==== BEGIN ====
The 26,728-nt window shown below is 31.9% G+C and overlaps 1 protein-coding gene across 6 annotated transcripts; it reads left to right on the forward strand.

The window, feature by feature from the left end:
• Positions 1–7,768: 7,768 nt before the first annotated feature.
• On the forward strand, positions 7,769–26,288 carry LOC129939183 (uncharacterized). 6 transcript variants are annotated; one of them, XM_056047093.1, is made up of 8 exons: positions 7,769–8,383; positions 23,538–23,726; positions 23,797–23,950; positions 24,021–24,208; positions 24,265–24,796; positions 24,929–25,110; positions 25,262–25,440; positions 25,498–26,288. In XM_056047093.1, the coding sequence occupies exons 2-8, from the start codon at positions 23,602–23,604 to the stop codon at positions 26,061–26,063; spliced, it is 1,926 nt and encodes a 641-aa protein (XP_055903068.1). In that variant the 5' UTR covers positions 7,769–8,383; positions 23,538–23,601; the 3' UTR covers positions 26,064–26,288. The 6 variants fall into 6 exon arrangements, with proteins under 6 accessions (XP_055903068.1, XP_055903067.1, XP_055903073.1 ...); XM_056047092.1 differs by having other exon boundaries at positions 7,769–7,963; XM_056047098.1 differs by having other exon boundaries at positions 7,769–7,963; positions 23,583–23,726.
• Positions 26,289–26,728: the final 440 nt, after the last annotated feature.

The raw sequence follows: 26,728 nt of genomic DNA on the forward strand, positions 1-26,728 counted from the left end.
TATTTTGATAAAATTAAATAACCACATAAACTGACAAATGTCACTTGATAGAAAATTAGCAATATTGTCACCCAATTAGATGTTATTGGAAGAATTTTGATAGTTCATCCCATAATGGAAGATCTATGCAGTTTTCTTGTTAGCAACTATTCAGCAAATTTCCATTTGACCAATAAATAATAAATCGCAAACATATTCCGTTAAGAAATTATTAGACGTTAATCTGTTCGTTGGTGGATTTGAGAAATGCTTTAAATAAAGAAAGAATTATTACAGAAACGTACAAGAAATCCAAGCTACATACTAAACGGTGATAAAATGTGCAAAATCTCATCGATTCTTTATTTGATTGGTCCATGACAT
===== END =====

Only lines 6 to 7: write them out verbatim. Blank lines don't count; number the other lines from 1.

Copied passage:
The raw sequence follows: 26,728 nt of genomic DNA on the forward strand, positions 1-26,728 counted from the left end.
TATTTTGATAAAATTAAATAACCACATAAACTGACAAATGTCACTTGATAGAAAATTAGCAATATTGTCACCCAATTAGATGTTATTGGAAGAATTTTGATAGTTCATCCCATAATGGAAGATCTATGCAGTTTTCTTGTTAGCAACTATTCAGCAAATTTCCATTTGACCAATAAATAATAAATCGCAAACATATTCCGTTAAGAAATTATTAGACGTTAATCTGTTCGTTGGTGGATTTGAGAAATGCTTTAAATAAAGAAAGAATTATTACAGAAACGTACAAGAAATCCAAGCTACATACTAAACGGTGATAAAATGTGCAAAATCTCATCGATTCTTTATTTGATTGGTCCATGACAT